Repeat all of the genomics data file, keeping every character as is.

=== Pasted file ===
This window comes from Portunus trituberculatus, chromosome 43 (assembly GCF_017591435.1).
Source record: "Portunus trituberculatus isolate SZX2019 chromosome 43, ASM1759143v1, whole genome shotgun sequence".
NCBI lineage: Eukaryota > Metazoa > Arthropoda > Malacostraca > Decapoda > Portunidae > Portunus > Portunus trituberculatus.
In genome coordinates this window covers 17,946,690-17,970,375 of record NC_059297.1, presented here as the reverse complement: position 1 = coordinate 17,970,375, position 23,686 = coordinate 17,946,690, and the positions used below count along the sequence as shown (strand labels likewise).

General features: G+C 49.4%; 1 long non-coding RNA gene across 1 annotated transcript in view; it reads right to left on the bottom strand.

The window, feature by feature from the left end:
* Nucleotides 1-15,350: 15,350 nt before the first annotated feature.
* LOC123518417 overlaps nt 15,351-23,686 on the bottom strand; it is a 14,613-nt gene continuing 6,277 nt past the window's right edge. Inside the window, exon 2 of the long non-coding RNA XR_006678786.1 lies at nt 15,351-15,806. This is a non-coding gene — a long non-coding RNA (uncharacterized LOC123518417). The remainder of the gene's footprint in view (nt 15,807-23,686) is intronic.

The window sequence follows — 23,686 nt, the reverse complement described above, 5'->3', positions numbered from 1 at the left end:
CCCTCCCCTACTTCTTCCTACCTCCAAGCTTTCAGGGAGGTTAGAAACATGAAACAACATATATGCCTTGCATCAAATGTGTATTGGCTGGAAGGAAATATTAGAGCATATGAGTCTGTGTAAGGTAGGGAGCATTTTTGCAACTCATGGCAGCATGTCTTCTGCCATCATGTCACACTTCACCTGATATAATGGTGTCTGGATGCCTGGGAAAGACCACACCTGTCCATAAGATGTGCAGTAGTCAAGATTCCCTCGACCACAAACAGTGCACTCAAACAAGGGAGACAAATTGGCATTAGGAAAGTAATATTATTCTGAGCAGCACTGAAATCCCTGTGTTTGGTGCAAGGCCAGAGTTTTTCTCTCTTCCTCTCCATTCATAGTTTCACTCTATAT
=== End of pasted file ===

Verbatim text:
This window comes from Portunus trituberculatus, chromosome 43 (assembly GCF_017591435.1).
Source record: "Portunus trituberculatus isolate SZX2019 chromosome 43, ASM1759143v1, whole genome shotgun sequence".
NCBI lineage: Eukaryota > Metazoa > Arthropoda > Malacostraca > Decapoda > Portunidae > Portunus > Portunus trituberculatus.
In genome coordinates this window covers 17,946,690-17,970,375 of record NC_059297.1, presented here as the reverse complement: position 1 = coordinate 17,970,375, position 23,686 = coordinate 17,946,690, and the positions used below count along the sequence as shown (strand labels likewise).

General features: G+C 49.4%; 1 long non-coding RNA gene across 1 annotated transcript in view; it reads right to left on the bottom strand.

The window, feature by feature from the left end:
* Nucleotides 1-15,350: 15,350 nt before the first annotated feature.
* LOC123518417 overlaps nt 15,351-23,686 on the bottom strand; it is a 14,613-nt gene continuing 6,277 nt past the window's right edge. Inside the window, exon 2 of the long non-coding RNA XR_006678786.1 lies at nt 15,351-15,806. This is a non-coding gene — a long non-coding RNA (uncharacterized LOC123518417). The remainder of the gene's footprint in view (nt 15,807-23,686) is intronic.

The window sequence follows — 23,686 nt, the reverse complement described above, 5'->3', positions numbered from 1 at the left end:
CCCTCCCCTACTTCTTCCTACCTCCAAGCTTTCAGGGAGGTTAGAAACATGAAACAACATATATGCCTTGCATCAAATGTGTATTGGCTGGAAGGAAATATTAGAGCATATGAGTCTGTGTAAGGTAGGGAGCATTTTTGCAACTCATGGCAGCATGTCTTCTGCCATCATGTCACACTTCACCTGATATAATGGTGTCTGGATGCCTGGGAAAGACCACACCTGTCCATAAGATGTGCAGTAGTCAAGATTCCCTCGACCACAAACAGTGCACTCAAACAAGGGAGACAAATTGGCATTAGGAAAGTAATATTATTCTGAGCAGCACTGAAATCCCTGTGTTTGGTGCAAGGCCAGAGTTTTTCTCTCTTCCTCTCCATTCATAGTTTCACTCTATAT